“The nuclear renaissance is not just about nuclear power,” noted Werner Burkart, deputy director general of the International Atomic Energy Agency (IAEA), in a keynote lecture at the opening of the first World Nuclear University (WNU) School on Radioisotopes (RI School) in Seoul.

Burkart, who is also head of the IAEA’s Department of Nuclear Sciences and Applications, was addressing some 60 radioisotope (RI) professionals from 30 countries, including several from developing countries, who are taking part in this intensive three-week leadership development school.

The course is being hosted by the Korea Atomic Energy Research Institute (Kaeri), and Korea Institute of Nuclear Safety (Kins), with special support from the IAEA and the World Council on Isotopes.

Similar in format to the WNU’s Summer Institute, now in its sixth year, the RI School features expert lectures, as well as small-group and team-building work. It will also feature technical visits to key radioisotope-related sites, including Kaeri, Kins and the Korea Institute of Radiological and Medical Sciences.

Setting the scene for the rest of the school, Burkart provided examples of RI applications that had been overtaken by competing, less-regulated technologies, warning participants of the need to be adaptable in their careers.

His overall outlook for RI technologies, however, was one of growth. Particularly bright are the prospects for high-tech technologies, such as positron emission tomography (PET), which is currently growing at 20% per year. More traditional RI applications in healthcare and environmental protection would also see steady expansion, Burkart said, notably in the context of a worldwide cancer epidemic.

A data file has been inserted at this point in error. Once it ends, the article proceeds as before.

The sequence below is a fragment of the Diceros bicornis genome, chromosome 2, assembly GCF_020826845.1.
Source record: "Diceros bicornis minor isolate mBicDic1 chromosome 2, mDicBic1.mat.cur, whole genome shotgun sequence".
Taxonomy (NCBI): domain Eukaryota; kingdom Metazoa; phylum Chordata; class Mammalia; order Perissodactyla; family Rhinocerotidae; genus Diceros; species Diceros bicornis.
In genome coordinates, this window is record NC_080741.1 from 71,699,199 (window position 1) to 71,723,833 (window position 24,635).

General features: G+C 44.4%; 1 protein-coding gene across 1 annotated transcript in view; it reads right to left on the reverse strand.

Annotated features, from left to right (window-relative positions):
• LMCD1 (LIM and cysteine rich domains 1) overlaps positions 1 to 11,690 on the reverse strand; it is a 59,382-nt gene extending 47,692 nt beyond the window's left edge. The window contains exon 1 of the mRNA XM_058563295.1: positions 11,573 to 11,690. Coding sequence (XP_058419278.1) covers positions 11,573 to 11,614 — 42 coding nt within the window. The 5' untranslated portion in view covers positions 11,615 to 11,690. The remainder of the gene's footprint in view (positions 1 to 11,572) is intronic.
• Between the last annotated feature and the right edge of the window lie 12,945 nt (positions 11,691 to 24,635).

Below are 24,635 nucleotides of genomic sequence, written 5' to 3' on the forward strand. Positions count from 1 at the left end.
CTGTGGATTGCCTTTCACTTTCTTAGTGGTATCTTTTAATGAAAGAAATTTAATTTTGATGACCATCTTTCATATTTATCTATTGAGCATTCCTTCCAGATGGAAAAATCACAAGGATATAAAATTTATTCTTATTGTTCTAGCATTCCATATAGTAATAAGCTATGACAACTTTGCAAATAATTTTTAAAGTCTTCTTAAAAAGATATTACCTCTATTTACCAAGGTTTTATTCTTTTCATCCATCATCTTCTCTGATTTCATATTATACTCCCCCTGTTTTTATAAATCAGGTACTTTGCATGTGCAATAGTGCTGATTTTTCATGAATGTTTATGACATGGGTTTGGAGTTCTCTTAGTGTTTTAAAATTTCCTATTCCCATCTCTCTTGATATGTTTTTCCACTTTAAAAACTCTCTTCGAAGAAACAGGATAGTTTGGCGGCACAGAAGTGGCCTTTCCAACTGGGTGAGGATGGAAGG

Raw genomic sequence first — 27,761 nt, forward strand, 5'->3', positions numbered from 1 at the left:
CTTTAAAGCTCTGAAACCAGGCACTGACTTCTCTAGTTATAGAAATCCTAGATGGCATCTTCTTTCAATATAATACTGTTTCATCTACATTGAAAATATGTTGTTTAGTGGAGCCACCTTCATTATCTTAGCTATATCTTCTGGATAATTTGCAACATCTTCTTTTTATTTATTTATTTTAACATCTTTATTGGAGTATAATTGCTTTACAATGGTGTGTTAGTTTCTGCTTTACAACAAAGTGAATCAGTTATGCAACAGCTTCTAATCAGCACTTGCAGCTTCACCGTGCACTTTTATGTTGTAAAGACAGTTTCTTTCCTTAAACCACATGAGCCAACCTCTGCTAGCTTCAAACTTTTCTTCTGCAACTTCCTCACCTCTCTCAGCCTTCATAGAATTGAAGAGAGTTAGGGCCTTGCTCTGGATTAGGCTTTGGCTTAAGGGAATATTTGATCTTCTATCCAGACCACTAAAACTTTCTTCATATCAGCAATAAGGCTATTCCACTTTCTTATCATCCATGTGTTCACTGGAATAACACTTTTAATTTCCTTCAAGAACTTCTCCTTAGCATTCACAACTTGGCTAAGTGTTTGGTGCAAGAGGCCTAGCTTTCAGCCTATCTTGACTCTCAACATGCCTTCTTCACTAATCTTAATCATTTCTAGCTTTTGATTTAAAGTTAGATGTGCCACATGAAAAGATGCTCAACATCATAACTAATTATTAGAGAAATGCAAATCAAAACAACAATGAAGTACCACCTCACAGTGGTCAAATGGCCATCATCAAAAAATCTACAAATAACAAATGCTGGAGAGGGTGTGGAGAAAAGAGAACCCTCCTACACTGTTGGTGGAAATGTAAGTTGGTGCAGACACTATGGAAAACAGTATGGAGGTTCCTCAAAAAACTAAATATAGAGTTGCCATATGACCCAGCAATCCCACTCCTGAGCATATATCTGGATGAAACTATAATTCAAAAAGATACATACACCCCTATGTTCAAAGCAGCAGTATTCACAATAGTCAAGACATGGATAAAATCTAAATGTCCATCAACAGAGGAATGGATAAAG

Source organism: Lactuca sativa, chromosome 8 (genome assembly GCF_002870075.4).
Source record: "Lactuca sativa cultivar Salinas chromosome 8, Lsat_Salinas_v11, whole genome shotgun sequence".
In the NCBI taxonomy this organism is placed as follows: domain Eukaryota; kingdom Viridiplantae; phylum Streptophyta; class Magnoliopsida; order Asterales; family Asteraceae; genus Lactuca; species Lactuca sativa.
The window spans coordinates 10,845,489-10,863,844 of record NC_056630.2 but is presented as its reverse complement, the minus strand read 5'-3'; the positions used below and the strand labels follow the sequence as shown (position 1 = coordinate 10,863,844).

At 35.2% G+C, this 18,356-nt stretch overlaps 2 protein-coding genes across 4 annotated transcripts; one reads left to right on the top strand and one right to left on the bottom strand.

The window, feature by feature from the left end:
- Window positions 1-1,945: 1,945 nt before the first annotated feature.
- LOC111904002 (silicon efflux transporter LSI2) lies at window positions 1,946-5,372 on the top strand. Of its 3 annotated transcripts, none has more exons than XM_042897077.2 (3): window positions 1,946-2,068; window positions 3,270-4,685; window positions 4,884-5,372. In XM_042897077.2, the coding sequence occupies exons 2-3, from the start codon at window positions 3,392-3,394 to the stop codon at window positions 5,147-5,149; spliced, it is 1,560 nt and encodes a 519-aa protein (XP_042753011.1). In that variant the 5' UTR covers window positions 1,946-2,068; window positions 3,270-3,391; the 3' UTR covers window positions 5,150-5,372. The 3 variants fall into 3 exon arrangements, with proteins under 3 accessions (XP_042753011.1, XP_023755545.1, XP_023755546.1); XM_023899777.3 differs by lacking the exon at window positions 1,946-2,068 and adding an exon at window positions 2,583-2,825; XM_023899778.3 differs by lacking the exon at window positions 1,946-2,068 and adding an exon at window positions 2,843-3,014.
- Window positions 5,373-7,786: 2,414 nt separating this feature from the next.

In his address to the opening of the RI School, WNU president John Ritch talked about the unsung role of radioisotopes in our economies. He said, “Radioisotopes are sometimes called the ’silent slaves’ of our economies because their role is largely hidden and little appreciated, yet provides so much value to industry, agriculture and healthcare. One goal of the RI School is to encourage and equip you to become leaders who can help overcome a lack of public understanding of this great and unseen role.”

Ritch urged participants to rise to other key challenges, namely: disruption to the supply of key radioisotopes, the fostering of an enhanced security culture, and the creation of balanced regulatory regimes.

The RI School is occurring against a backdrop of a worldwide shortage in the availability of a key isotope used in 80% of nuclear medicine applications, molybdenum-99 (Mo-99). During the program, participants will analyse the causes of the shortage, and seek viable solutions in the short-, medium- and long-term.

The WNU is a partnership supported by the World Nuclear Association (WNA), the OECD Nuclear Energy Agency, the World Association of Nuclear Operators and the IAEA. Its activities are coordinated by a London-based secretariat, operating with WNA support. For certain activities, the IAEA provides financial assistance to support the participation of applicants from developing countries.

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